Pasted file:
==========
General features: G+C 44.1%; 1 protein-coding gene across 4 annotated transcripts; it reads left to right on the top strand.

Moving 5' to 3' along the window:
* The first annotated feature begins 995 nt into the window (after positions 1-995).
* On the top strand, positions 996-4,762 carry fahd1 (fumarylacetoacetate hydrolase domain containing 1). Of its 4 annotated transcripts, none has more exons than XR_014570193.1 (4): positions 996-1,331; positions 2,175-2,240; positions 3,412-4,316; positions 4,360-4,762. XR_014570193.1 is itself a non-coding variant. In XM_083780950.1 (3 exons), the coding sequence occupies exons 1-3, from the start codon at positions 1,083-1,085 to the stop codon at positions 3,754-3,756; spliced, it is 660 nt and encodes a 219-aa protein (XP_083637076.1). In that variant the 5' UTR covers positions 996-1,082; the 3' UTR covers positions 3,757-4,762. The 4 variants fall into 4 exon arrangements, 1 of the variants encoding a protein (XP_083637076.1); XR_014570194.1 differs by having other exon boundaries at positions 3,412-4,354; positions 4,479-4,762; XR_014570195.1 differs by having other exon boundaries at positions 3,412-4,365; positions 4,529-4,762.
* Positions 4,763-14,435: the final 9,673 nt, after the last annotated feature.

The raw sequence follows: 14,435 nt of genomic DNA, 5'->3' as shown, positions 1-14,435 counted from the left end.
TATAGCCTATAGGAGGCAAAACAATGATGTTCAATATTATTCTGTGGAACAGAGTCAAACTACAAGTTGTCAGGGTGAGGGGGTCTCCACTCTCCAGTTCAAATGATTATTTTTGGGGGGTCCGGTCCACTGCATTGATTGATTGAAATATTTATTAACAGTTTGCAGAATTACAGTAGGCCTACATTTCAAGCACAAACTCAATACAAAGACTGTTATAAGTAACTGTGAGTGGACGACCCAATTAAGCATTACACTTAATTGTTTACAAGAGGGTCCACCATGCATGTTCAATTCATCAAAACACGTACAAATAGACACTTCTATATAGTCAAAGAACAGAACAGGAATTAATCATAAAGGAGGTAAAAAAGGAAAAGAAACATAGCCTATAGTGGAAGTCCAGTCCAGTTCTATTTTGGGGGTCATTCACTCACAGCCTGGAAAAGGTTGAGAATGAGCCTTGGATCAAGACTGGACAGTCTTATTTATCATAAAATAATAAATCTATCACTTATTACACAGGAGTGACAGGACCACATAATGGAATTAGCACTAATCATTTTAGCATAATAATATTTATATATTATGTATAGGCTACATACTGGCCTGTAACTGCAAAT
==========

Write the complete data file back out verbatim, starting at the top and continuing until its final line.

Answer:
General features: G+C 44.1%; 1 protein-coding gene across 4 annotated transcripts; it reads left to right on the top strand.

Moving 5' to 3' along the window:
* The first annotated feature begins 995 nt into the window (after positions 1-995).
* On the top strand, positions 996-4,762 carry fahd1 (fumarylacetoacetate hydrolase domain containing 1). Of its 4 annotated transcripts, none has more exons than XR_014570193.1 (4): positions 996-1,331; positions 2,175-2,240; positions 3,412-4,316; positions 4,360-4,762. XR_014570193.1 is itself a non-coding variant. In XM_083780950.1 (3 exons), the coding sequence occupies exons 1-3, from the start codon at positions 1,083-1,085 to the stop codon at positions 3,754-3,756; spliced, it is 660 nt and encodes a 219-aa protein (XP_083637076.1). In that variant the 5' UTR covers positions 996-1,082; the 3' UTR covers positions 3,757-4,762. The 4 variants fall into 4 exon arrangements, 1 of the variants encoding a protein (XP_083637076.1); XR_014570194.1 differs by having other exon boundaries at positions 3,412-4,354; positions 4,479-4,762; XR_014570195.1 differs by having other exon boundaries at positions 3,412-4,365; positions 4,529-4,762.
* Positions 4,763-14,435: the final 9,673 nt, after the last annotated feature.

The raw sequence follows: 14,435 nt of genomic DNA, 5'->3' as shown, positions 1-14,435 counted from the left end.
TATAGCCTATAGGAGGCAAAACAATGATGTTCAATATTATTCTGTGGAACAGAGTCAAACTACAAGTTGTCAGGGTGAGGGGGTCTCCACTCTCCAGTTCAAATGATTATTTTTGGGGGGTCCGGTCCACTGCATTGATTGATTGAAATATTTATTAACAGTTTGCAGAATTACAGTAGGCCTACATTTCAAGCACAAACTCAATACAAAGACTGTTATAAGTAACTGTGAGTGGACGACCCAATTAAGCATTACACTTAATTGTTTACAAGAGGGTCCACCATGCATGTTCAATTCATCAAAACACGTACAAATAGACACTTCTATATAGTCAAAGAACAGAACAGGAATTAATCATAAAGGAGGTAAAAAAGGAAAAGAAACATAGCCTATAGTGGAAGTCCAGTCCAGTTCTATTTTGGGGGTCATTCACTCACAGCCTGGAAAAGGTTGAGAATGAGCCTTGGATCAAGACTGGACAGTCTTATTTATCATAAAATAATAAATCTATCACTTATTACACAGGAGTGACAGGACCACATAATGGAATTAGCACTAATCATTTTAGCATAATAATATTTATATATTATGTATAGGCTACATACTGGCCTGTAACTGCAAAT